Florida man buys $4.9M mansion using funds from PPP loan scheme, U.S. Attorney’s Office says

TAMPA, Fla. (WFLA) — A Florida man caught using money from the Paycheck Protection Program to buy several cars and a $4.9 million mansion in Seminole County has been sentenced to more than eight years in prison, according to the U.S. Attorney’s Office.

Don Cisternino, 47, secured more than $7.2 million in emergency funds through a federal PPP loan in May 2020.

The program was designed to provide financial assistance to millions of Americans suffering from the economic effects of the COVID-19 pandemic. Businesses were required to use the PPP loan for payroll costs, interest on mortgages, rent, and utilities.

Court documents stated that Cisternino’s PPP loan application falsely claimed that his business, MagnifiCo, had 441 employees and monthly payroll expenses in 2019 of more than $2.8 million.

In reality, MagnifiCo’s only employee was Cisternino.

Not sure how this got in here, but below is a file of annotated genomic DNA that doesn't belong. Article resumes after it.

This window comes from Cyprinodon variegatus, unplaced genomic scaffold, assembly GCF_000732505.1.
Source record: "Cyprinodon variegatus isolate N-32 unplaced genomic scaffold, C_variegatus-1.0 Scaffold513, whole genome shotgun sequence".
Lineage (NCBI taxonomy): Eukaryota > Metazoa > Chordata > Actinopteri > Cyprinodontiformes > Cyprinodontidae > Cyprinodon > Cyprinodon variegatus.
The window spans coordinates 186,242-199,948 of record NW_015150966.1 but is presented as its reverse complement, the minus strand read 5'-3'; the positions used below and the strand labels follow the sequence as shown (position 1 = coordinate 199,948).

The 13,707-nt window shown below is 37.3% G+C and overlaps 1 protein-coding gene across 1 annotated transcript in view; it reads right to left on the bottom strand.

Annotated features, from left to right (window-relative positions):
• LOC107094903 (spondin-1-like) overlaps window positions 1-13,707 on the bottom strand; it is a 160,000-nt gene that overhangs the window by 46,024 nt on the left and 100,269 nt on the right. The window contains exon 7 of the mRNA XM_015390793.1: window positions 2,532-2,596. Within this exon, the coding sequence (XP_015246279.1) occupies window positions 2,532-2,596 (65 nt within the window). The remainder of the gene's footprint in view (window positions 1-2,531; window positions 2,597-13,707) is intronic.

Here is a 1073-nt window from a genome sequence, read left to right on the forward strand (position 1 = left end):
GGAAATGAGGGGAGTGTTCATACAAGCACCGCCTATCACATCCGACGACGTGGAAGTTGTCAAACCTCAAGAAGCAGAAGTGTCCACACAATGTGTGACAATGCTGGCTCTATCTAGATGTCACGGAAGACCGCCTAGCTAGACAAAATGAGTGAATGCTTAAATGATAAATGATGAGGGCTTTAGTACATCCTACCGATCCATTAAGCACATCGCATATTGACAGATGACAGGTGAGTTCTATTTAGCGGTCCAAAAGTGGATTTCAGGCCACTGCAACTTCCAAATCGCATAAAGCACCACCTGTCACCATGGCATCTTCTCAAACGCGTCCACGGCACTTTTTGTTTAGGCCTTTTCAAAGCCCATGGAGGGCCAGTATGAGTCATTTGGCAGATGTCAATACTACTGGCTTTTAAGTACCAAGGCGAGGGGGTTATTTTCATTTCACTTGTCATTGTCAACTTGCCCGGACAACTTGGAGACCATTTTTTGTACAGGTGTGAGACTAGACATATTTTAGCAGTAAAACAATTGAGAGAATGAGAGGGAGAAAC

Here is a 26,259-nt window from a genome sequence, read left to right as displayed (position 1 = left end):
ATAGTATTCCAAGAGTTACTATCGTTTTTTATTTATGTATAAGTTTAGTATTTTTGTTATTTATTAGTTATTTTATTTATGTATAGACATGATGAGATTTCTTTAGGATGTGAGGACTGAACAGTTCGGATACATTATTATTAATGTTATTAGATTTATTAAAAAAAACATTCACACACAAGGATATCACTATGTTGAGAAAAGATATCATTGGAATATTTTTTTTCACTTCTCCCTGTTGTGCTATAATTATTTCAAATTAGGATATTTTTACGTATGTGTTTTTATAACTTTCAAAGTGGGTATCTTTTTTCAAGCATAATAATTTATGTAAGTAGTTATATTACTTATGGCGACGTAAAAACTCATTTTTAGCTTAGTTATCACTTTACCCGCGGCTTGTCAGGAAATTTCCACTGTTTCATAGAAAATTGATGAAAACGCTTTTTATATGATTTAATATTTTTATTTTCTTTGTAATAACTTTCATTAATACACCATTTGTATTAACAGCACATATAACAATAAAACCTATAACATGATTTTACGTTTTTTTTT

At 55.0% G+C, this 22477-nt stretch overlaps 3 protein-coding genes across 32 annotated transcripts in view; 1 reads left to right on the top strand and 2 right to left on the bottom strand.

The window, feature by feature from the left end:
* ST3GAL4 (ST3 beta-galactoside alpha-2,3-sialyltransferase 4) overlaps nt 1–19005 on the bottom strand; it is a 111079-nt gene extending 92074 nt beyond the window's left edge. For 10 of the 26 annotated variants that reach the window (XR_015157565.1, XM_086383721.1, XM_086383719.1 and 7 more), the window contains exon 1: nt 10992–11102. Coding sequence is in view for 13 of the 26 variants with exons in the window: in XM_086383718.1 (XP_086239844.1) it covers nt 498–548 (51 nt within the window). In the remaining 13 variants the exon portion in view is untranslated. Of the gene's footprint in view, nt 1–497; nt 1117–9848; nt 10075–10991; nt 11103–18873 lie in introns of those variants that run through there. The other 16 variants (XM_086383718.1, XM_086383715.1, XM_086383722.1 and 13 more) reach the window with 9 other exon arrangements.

“In support of his PPP loan application, Cisternino submitted false W-2s for MagnifiCo’s purported employees, many of which listed the names and Social Security numbers of actual persons who were not MagnifiCo employees and who had not authorized Cisternino to use their identities,” the U.S. Attorney’s Office said.

Once the emergency loan of $7.2 million was approved, authorities said Cisternino bought a Maserati and Mercedes-Benz, as well as a 12-acre estate in Seminole County with a 12,579- square-foot mansion. The home is currently on sale for $4.9 million.

After learning that he was under investigation for fraud, Cisternino fled to Switzerland. He was eventually arrested as he tried to enter Croatia from Slovenia by way of Italy.

“Unfortunately, Mr. Cisternino chose instead to use the funds he obtained as his personal pandemic piggyback,” said Ronald A. Loecker, IRS-CI Acting Special Agent in Charge. “This sentencing should serve as a warning to those who might have engaged in similar fraudulent activity that holding those accountable for these crimes remains a high priority for federal authorities.”

Cisternino was sentenced to eight years and six months in federal prison for wire fraud, aggravated identity theft, and illegal monetary transaction.

He was also ordered to forfeit more than $1 million that was seized from five different bank accounts, $7.21 million, which represents the total proceeds obtained from the scheme, and $7.44 million in restitution to the U.S. Small Business Administration.

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